(A) HeLa cells were transfected with GFP-Ska1(1–91), GFP-Ska1(92–132), GFP-Ska1(1–132), GFP-Ska1(133–255), and Myc-PP1 plasmids. Endogenous Ska1, Ska2, and Ska3 were depleted with siRNA. GFP IP’s followed by Western blotting was done to analyze the GFP-Ska1 fragment that associated most strongly with Myc-PP1 in vivo. GFP-Ska1(133–255) interacted with Myc-PP1 in extracts from cells depleted of all endogenous Ska components. (B) HeLa cell lines expressing GFP-Ska1 or GFP-Ska1ΔCTD under Doxocycline (Dox) control and resistant to siRNA were generated. These were transfected with control or Ska1 siRNA and transgene expression was induced. Cells were synchronized by thymidine in S phase then released and arrested in mitosis using 0.33 μM nocodazole. Mitotic cells were released into MG132 (25 μM) to allow metaphase chromosome alignment and collected after 1 hr. GFP IP’s were prepared from the cell extracts and the amount of PP1 associated determined by quantitative immunoblotting. IP of GFP-Ska1ΔCTD showed greatly reduced binding to PP1 both with or without depletion of endogenous Ska1. (C) Dox-inducible HeLa GFP-Ska1 and GFP-Ska1ΔCTD cells were transfected with Myc-PP1 plasmid followed 6 hr later by transfection of control or Ska1 siRNA. Dox was added to induce transgene expression. Cells were synchronized in S phase with thymidine then released and collected in mitosis using 3.3 μM nocodazole. GFP IP’s were done followed by quantitative immunoblotting to detect Myc-PP1 association. GFP-Ska1 coprecipitated significant amonts of Myc-PP1, while GFP-Ska1ΔCTD (with or without depletion of endogenous Ska1) showed greatly reduced co-precipitatation with Myc-PP1. Depletion of endogenous Ska1 did reduce somewhat the ability of full length GFP-Ska1 to co-precipitate Myc-PP1. However, GFP-Ska1ΔCTD showed pronounced reduction in co-precipitation of Myc-PP1.

https://doi.org/10.7554/eLife.12902.007
Figure 4—figure supplement 1
Characterization of HeLa Tet-On cells expressing GFP-Ska1 or GFP-Ska1ΔCTD HeLa cells stably transfected with constructs for inducible expression of GFP-Ska1 or GFP Ska1ΔCTD cells were treated with Dox to induce transgene expression.

Cells were imaged live to determine the localization of GFP-Ska1 and GFP-Ska1ΔCTD. As previously reported, GFP-Ska1 concentrates on spindle microtubules and at kinetochores while GFP-Ska1ΔCTD predominantly concentrates at kinetochores (Abad et al., 2014; Schmidt et al., 2012).

https://doi.org/10.7554/eLife.12902.008
Figure 4—figure supplement 2
GFP-Ska1ΔCTD shows reduced binding to Myc-PP1 in extracts from cells arrested at metaphase with MG132..

HeLa GFP-Ska1 and GFP-Ska1ΔCTD stable cell lines were transfected with Myc-PP1 plasmid. Six hours later, cells were treated with mock or Ska1 siRNA. Dox was added to induce transgene expression. Cells were synchronized in S phase with thymidine and then released and collected in mitosis using 0.33 μM nocodazole. Cells were released into MG132 (25 μM) for 1 hr to generate metaphase-arrested cells. GFP IPs were done to assess the amount of Myc-PP1 associated. In GFP IP’s from cell extracts, GFP-Ska1ΔCTD showed a decrease in PP1 co-precipitation compared to GFP-Ska1.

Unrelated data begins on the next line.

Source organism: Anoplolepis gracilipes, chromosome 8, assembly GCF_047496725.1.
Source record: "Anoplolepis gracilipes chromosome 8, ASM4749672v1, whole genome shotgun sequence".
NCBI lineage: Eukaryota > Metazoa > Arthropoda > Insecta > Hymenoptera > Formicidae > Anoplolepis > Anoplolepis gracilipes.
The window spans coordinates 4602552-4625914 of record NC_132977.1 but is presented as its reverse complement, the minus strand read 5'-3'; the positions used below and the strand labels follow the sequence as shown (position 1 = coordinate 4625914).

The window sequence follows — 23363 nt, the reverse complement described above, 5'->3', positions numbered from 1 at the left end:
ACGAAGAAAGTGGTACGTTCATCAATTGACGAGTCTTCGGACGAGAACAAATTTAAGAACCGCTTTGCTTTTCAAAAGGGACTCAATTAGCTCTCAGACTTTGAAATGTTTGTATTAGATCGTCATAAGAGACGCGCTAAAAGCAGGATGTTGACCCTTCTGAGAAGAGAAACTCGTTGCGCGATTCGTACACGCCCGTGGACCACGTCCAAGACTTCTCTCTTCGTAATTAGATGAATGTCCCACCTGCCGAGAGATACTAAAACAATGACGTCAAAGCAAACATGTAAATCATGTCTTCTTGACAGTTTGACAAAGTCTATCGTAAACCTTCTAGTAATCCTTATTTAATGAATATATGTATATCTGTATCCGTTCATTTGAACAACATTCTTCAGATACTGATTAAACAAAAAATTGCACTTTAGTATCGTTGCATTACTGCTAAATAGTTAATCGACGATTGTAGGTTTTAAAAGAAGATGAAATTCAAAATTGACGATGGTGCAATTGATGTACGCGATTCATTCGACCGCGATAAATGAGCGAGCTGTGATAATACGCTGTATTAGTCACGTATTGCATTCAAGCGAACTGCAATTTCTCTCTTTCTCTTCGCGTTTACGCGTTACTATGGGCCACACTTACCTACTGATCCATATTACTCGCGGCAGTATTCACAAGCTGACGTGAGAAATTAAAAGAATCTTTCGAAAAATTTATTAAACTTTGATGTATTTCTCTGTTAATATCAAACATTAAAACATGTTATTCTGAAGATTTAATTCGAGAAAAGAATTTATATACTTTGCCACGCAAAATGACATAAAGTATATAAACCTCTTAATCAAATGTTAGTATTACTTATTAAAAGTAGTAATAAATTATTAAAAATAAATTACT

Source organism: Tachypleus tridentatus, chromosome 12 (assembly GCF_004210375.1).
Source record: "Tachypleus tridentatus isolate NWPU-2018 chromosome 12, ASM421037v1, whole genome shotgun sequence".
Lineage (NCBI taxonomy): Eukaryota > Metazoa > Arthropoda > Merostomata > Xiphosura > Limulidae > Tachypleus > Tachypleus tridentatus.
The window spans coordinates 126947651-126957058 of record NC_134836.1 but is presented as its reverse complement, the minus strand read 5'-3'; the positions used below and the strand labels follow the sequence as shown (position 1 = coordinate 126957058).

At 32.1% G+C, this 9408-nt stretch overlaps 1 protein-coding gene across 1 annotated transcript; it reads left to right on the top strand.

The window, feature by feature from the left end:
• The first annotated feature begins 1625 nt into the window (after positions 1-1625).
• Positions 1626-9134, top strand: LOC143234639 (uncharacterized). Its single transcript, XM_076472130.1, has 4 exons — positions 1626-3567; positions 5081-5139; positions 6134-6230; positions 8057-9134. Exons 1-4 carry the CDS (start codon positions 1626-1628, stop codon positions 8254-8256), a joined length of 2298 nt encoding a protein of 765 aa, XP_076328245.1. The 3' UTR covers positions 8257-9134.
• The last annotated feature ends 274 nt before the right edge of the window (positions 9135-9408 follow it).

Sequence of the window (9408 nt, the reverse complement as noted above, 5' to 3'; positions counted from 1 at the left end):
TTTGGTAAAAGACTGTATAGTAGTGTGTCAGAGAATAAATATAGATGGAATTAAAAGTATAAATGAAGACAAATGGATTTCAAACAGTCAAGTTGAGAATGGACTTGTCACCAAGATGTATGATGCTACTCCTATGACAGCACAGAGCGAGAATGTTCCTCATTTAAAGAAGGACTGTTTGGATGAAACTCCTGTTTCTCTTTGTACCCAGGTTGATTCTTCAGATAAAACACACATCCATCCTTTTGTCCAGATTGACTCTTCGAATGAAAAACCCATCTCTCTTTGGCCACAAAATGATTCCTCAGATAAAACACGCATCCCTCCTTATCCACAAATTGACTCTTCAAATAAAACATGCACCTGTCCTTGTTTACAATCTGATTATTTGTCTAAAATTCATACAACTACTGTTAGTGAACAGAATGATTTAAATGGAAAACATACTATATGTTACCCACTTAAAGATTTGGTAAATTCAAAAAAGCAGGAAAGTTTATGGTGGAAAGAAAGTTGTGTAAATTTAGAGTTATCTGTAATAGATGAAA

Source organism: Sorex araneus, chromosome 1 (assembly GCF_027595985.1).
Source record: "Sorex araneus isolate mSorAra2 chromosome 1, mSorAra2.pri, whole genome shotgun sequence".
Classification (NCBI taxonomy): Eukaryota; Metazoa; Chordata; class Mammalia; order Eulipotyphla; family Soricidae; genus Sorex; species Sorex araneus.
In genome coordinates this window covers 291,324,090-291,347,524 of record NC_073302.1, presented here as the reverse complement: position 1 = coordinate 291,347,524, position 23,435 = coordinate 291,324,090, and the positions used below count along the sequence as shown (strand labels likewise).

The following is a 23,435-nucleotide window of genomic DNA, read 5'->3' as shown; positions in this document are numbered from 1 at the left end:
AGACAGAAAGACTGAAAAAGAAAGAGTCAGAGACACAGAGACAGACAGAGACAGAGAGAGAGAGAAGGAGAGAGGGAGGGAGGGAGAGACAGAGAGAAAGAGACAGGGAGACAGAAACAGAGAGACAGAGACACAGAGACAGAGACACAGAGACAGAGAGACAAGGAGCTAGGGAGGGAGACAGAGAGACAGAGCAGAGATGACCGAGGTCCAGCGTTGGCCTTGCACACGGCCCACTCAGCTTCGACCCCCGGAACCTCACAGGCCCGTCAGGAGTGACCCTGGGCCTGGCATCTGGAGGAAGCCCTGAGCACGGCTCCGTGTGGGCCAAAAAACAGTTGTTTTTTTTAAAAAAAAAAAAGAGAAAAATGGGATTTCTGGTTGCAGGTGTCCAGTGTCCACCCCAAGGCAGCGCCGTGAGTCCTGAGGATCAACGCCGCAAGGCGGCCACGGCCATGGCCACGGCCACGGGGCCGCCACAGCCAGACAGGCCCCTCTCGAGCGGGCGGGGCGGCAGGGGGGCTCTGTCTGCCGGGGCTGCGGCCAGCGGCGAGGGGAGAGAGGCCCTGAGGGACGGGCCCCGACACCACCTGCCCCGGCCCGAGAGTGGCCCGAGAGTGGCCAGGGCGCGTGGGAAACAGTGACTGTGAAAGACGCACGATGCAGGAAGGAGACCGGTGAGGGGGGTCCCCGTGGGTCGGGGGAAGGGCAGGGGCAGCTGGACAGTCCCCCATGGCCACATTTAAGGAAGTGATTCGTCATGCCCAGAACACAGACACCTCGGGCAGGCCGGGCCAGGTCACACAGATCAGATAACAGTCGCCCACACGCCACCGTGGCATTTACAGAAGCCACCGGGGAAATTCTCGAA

https://doi.org/10.7554/eLife.12902.009
Figure 4—figure supplement 3
Characterization of Ska1CTD to identify residues involved in interaction with PP1.

HeLa cells were transfected with Myc-PP1 and the indicated Ska1 mutants. Endogenous Ska1, Ska2 and Ska3 were depleted using siRNA. Cells were synchronized in S phase with thymidine then released and collected in mitosis using 3.3 μM nocodazole. The amount of Myc-PP1 in anti-GFP IP’s was determined by quantitative Western blotting. Whereas Ska1ΔCTD showed diminished binding to Myc-PP1, none of the point mutants exhibited altered binding.

https://doi.org/10.7554/eLife.12902.010
Figure 5 with 1 supplement
Cells expressing Ska1ΔCTD recruit less PP1 and accumulate more Knl1 phosphoepitope and Bub1 protein at kinetochores.

HeLa GFP-Ska1 and HeLa GFP-Ska1ΔCTD cells were grown on chambered cover slides. Dox was added to induce transgene expression. Cells were transfected with Ska1 siRNA, and thymidine was added for 18–24 hr to synchronize cells. Cells were released from thymidine and arrested in mitosis using 3.3 μM nocodazole. Immunofluorescence was done to detect PP1, pMELT, Bub1 at the kinetochore. (A) Image panel showing PP1 localization at the kinetochore in GFP-Ska1 and GFP-Ska1ΔCTD cells. The graph depicts the decrease in PP1 localization in GFP-Ska1ΔCTD cells compared to GFP-Ska1 cells both with and without depletion of endogenous Ska1. (B) Images show localization of antibody (pMELT) to a phosphoepitope on Knl1 (pT875) at kinetochores in GFP-Ska1 and GFP-Ska1ΔCTD cells. The graph shows that cells expressing GFP-Ska1ΔCTD have increased pMELT signals at kinetochores compared to GFP-Ska1-expressing cells. (C) Images show the levels of Bub1 protein at kinetochores in GFP-Ska1 and GFP-Ska1ΔCTD cells. Qantification shows that GFP-Ska1ΔCTD accumulate more Bub1 at kinetochores compared to GFP-Ska1 cells.

https://doi.org/10.7554/eLife.12902.011
Figure 5—figure supplement 1
Expression levels of cell lines stably expressing inducible GFP-Ska1 and GFP-Ska1ΔCTD are similar After induction with Dox, GFP expression levels in individual cells were quantified.

At least five cells in each case was quantified. GFP-Ska1 (with or without Ska1 depletion) and GFP-Ska1ΔCTD (with or without Ska1 depletion) cells show similar amounts of GFP expressed.

https://doi.org/10.7554/eLife.12902.012
Expression of Ska1ΔCTD fused to the PP1-binding domain (amino acids 34–81) of Knl1 rescues phenotypes caused by Ska1 depletion.